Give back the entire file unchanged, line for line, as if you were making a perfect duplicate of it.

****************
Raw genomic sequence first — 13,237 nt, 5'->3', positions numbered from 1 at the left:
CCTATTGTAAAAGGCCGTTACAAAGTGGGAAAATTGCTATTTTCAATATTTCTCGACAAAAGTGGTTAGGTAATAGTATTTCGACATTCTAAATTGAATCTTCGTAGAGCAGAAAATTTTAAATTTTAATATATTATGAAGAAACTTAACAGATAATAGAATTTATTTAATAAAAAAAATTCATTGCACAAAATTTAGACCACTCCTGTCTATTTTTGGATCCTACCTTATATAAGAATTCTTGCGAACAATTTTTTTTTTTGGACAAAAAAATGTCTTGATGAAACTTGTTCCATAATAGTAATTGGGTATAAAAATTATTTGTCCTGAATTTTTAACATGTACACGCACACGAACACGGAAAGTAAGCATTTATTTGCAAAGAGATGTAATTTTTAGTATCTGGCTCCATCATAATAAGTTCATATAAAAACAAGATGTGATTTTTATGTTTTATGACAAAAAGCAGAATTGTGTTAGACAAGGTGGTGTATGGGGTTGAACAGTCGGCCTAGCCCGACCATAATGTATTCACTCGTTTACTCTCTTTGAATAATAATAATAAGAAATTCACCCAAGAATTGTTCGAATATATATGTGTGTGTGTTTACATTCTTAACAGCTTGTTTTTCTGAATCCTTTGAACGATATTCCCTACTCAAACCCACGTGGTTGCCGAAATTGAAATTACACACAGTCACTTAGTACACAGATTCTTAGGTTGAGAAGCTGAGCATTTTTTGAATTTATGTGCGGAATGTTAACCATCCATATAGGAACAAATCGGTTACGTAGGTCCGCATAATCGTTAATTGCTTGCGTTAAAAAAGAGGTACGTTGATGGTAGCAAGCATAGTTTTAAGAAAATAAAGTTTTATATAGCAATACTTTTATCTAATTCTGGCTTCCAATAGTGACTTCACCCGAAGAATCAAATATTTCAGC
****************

Raw genomic sequence first — 13,237 nt, 5'->3', positions numbered from 1 at the left:
CCTATTGTAAAAGGCCGTTACAAAGTGGGAAAATTGCTATTTTCAATATTTCTCGACAAAAGTGGTTAGGTAATAGTATTTCGACATTCTAAATTGAATCTTCGTAGAGCAGAAAATTTTAAATTTTAATATATTATGAAGAAACTTAACAGATAATAGAATTTATTTAATAAAAAAAATTCATTGCACAAAATTTAGACCACTCCTGTCTATTTTTGGATCCTACCTTATATAAGAATTCTTGCGAACAATTTTTTTTTTTGGACAAAAAAATGTCTTGATGAAACTTGTTCCATAATAGTAATTGGGTATAAAAATTATTTGTCCTGAATTTTTAACATGTACACGCACACGAACACGGAAAGTAAGCATTTATTTGCAAAGAGATGTAATTTTTAGTATCTGGCTCCATCATAATAAGTTCATATAAAAACAAGATGTGATTTTTATGTTTTATGACAAAAAGCAGAATTGTGTTAGACAAGGTGGTGTATGGGGTTGAACAGTCGGCCTAGCCCGACCATAATGTATTCACTCGTTTACTCTCTTTGAATAATAATAATAAGAAATTCACCCAAGAATTGTTCGAATATATATGTGTGTGTGTTTACATTCTTAACAGCTTGTTTTTCTGAATCCTTTGAACGATATTCCCTACTCAAACCCACGTGGTTGCCGAAATTGAAATTACACACAGTCACTTAGTACACAGATTCTTAGGTTGAGAAGCTGAGCATTTTTTGAATTTATGTGCGGAATGTTAACCATCCATATAGGAACAAATCGGTTACGTAGGTCCGCATAATCGTTAATTGCTTGCGTTAAAAAAGAGGTACGTTGATGGTAGCAAGCATAGTTTTAAGAAAATAAAGTTTTATATAGCAATACTTTTATCTAATTCTGGCTTCCAATAGTGACTTCACCCGAAGAATCAAATATTTCAGC